There are many coffee options that are a mix of milk and espresso, only at different ratios. This is a very balanced option, mixing 1 oz milk (warm) with your espresso shot. On top, you’ll have about a 1cm foam layer.
Many people don’t serve this piping hot, enabling you to drink it quickly without burning your tongue.
With a Latte your espresso is turned into a sweeter alternative because you’ll add steamed milk to the mix. Don’t forget the micro-foam on top. It’s different from a regular cappuccino because you’ll use less foam, skip the chocolate, and often serve it in a tumbler glass.
Did you know this is one of the most popular coffee options in the world? For something different, you can add flavored shots.
For a flat white coffee drink, take a cup, pour in espresso, and then add steamed milk. The ‘flat’ comes from the fact that you don’t add any foam or chocolate which is common for its cousin the cappuccino. The trick here is to use the liquid at the bottom of your steamed milk, not the froth on top.
For a Breve you’ll need half and half, not ordinary cream or milk. With this drink, you’ll enjoy a much creamier drink than with many others since it’s a total of three ounces half and a half to your one shot of espresso. Also, steam the half and half before you pour it on top. Lastly, don’t forget the foam layer.
Here’s another option if you have a sweet tooth: a mix of sweetened condensed milk and your coffee. You’ll use equal parts of each, but the trick is the technique:
- Pour in your espresso coffee
- Slowly pour in the condensed milk
- A thick layer of this milk will be at the bottom of the cup
Espresso Con Panna
With espresso coffees you can expect almost anything and why not add whipped cream? In an Espresso Con Panna, you’ll pour 2 shots of espresso into a cup and then layer the cream on top. Rich and luxurious!
Below you’ll find out even more about cold coffees, but this is specifically espresso which you will chill by using ice. Then you shake up some milk until there’s some foam, and then you pour it over the espresso.
Personally, I think this one can be a drink or a dessert!
For an Affogato you dish a scoop of ice cream into a glass. Now pour your espresso over the ice cream. You can use a single or double shot of coffee, depending on how strong you like this menu item; and how much caffeine you want.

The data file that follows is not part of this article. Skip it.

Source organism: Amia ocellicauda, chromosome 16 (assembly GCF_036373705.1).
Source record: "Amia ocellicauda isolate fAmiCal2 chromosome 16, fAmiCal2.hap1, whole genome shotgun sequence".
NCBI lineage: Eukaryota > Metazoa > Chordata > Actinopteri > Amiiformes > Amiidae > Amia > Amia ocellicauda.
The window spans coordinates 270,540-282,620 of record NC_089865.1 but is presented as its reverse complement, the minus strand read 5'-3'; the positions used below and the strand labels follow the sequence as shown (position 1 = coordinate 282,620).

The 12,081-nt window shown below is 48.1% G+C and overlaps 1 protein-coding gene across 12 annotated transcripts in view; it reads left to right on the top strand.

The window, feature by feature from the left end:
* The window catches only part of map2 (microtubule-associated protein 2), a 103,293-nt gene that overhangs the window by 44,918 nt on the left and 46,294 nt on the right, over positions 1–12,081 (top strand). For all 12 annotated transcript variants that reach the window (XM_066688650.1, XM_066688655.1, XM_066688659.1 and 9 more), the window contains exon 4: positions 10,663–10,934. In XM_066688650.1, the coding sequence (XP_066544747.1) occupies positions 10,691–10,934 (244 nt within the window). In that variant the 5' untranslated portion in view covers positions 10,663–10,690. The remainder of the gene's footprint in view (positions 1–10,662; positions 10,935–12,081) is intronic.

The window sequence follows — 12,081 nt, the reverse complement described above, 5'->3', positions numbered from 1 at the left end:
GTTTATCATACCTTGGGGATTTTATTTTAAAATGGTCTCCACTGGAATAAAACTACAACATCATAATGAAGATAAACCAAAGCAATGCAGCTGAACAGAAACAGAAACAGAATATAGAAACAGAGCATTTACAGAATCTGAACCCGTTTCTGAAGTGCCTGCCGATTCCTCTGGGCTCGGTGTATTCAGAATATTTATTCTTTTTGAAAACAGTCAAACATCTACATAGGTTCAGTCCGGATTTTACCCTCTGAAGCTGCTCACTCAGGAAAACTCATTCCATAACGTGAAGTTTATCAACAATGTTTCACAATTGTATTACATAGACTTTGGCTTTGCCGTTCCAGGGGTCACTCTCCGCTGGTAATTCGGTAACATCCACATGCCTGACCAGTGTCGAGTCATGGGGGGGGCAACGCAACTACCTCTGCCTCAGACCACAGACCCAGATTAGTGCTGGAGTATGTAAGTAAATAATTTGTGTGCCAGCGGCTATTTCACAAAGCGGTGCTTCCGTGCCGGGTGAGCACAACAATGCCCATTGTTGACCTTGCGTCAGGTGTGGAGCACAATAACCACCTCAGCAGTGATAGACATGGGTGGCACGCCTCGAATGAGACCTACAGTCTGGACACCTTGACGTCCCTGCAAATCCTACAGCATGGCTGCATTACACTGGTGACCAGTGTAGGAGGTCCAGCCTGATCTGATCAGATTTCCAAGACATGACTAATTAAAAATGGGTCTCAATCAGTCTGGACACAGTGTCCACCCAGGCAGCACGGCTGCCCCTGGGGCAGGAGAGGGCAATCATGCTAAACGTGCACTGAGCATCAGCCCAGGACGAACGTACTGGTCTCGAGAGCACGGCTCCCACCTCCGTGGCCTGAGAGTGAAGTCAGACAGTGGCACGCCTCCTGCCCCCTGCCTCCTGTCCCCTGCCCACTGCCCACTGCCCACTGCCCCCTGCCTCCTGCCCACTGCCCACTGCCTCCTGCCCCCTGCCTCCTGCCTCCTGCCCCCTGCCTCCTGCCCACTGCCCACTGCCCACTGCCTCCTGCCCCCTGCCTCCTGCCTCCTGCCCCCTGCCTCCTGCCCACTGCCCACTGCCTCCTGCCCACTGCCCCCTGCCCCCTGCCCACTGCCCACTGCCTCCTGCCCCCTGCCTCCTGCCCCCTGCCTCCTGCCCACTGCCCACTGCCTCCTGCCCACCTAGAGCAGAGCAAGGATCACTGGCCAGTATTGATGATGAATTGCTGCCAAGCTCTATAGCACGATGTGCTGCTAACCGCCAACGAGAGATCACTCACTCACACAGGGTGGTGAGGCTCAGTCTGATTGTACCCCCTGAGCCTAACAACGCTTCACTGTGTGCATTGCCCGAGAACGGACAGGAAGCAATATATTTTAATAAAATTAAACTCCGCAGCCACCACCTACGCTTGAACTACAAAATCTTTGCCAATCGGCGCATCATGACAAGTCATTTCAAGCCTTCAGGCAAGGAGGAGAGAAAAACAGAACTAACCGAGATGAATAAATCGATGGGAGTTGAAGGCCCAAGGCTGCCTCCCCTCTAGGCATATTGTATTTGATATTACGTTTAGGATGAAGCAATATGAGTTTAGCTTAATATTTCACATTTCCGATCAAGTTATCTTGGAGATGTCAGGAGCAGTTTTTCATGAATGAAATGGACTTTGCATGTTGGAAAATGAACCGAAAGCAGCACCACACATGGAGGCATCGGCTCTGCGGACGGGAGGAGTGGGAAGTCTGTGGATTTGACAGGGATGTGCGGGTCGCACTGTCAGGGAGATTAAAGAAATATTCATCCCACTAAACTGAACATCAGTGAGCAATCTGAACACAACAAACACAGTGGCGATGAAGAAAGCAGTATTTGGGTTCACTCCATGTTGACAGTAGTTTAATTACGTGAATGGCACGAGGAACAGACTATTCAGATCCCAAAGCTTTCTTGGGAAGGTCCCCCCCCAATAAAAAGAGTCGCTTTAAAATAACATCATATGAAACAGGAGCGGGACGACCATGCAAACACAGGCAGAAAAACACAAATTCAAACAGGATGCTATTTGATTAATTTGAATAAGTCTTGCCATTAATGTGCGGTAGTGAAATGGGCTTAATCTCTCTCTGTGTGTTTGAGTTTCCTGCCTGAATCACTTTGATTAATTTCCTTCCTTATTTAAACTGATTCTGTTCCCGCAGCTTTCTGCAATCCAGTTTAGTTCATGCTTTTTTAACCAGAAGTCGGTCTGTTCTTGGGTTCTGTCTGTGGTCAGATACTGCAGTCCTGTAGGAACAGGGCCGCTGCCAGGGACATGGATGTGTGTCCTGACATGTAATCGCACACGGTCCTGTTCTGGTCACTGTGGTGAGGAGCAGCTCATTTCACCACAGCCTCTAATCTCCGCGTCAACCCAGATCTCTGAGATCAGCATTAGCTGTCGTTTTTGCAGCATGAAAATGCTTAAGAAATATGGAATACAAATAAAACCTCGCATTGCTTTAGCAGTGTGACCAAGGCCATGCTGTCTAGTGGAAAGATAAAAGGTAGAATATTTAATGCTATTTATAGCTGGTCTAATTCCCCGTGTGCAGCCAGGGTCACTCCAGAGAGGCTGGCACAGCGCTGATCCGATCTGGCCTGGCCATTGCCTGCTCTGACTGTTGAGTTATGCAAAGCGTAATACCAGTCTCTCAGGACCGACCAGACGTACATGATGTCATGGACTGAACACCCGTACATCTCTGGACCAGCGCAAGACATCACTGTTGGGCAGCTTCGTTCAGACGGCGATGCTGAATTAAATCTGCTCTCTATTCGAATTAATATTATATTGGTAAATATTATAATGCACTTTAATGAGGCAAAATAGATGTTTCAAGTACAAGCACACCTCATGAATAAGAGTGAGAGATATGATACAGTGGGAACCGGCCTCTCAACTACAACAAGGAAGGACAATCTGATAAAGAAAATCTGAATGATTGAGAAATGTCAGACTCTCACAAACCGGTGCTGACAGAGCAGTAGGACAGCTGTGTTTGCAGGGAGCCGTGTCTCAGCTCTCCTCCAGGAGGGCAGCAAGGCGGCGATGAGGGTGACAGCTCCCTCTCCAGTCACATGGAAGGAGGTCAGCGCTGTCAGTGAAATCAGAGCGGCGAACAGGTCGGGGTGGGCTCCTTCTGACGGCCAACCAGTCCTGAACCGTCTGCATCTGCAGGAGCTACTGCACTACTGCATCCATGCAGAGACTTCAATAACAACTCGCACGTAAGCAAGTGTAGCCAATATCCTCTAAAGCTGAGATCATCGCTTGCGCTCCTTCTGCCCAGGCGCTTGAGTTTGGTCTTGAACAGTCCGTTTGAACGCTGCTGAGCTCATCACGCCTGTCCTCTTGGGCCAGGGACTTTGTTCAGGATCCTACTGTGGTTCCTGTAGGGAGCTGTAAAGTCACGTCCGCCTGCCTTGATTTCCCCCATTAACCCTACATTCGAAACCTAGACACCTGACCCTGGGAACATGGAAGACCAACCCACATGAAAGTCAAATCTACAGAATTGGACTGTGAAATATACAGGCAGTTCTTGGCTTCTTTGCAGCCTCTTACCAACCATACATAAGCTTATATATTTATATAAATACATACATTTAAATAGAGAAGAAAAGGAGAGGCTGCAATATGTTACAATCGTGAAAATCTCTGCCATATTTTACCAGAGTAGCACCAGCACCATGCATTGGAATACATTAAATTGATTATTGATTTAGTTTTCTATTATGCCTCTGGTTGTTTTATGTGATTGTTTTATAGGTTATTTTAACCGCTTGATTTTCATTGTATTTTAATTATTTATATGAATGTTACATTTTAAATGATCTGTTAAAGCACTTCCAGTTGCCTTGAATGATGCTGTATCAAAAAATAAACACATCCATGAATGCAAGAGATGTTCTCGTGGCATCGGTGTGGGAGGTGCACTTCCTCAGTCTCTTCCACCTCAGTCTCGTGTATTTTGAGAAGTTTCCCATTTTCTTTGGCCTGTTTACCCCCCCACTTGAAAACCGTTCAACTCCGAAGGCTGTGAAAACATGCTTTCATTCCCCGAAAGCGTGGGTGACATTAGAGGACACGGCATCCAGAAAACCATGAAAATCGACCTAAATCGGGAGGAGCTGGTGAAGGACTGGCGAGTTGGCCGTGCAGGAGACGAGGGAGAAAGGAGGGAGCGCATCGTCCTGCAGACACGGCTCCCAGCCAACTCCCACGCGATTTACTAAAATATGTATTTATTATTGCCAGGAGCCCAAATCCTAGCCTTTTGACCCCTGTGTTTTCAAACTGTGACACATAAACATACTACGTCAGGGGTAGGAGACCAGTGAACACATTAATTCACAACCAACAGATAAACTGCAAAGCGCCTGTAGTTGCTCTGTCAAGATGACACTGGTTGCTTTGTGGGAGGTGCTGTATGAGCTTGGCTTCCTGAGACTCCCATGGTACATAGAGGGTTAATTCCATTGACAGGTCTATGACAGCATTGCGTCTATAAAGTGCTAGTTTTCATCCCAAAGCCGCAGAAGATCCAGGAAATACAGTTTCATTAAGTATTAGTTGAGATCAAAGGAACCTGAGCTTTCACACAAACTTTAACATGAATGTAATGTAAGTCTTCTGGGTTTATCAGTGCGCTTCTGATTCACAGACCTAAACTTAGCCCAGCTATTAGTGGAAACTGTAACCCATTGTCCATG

This drink ‘ties’ together with two different beverages: tea and coffee!
The name is also reminiscent of its origin because it’s a drink from Thailand.
For the Red Tie you’ll mix:
- Black tea
- Orange blossom water
- Tamarind, crushed
- Condensed milk
- Star anise
- Espresso shot
You can imagine you’re in for a sweet treat!
Here’s another drink that requires some alcohol like the Irish coffee above. Only, this is often enjoyed in the morning too.
You’ll mix your espresso with an equal part of brandy. Some people prefer grappa.
You’ll enjoy this one in a Martini glass, but the ingredients are unique to what you’ll usually expect at the bar:
- Espresso shot
- Coffee flavored liqueur
Shake it together—don’t stir—and strain it all into your glass.
Types of Iced Coffee
Below you’ll find multiple options that fall into the iced coffee category. However, a basic iced coffee is a mixture of 2 oz of coffee, ice (about 4 oz) and up to 6 oz of either milk—for a creamier version—or water.
Of course, this must be served in a bigger glass than usual and you can add flavored syrup for a unique taste experience.
Another approach is to make coffee using a hot brew method. Then, let it cool down before it’s served. This version therefore has to be prepared in advance.
Here’s another take on the drink mentioned above, but tor the real iced espresso experience is simply placing your shot of coffee in the freezer to cool down. For hot days, this makes a refreshing drink and the caffeine will give you a boost too.
The Frappuccino name is so common, you may not be aware that this is a line of coffees specifically trademarked by Starbucks. There are many varieties, thanks to adding different ingredients and syrups. The foundation is a coffee or crème base which you’ll blend with ice.
The popularity of the coffee industry has resulted in all types of innovative gadgets. Now, you can get a dispensing system that will infuse your coffee with nitrogen. This gives you a drink that tastes and feels luxurious thanks to its thick creaminess.
The result: a nitro coffee.
In its simplest form, the Mazagran is a Portuguese coffee that has been sweetened. It originated in French Algeria years ago, but in 2020 you’ll now also find alternative options. In Austria you’ll find a Mazagran that also contains rum and the locals add ice. In other countries you’ll find a Mazagran containing lemon and sugar.
To Sum It Up
Hopefully this information didn’t only educate you, but help you discover coffee types you realize you’ll enjoy much more than the cuppa you pour every morning.
Treat yourself with an espresso or something like a creamy cappuccino tomorrow and get your caffeine fix in a new way!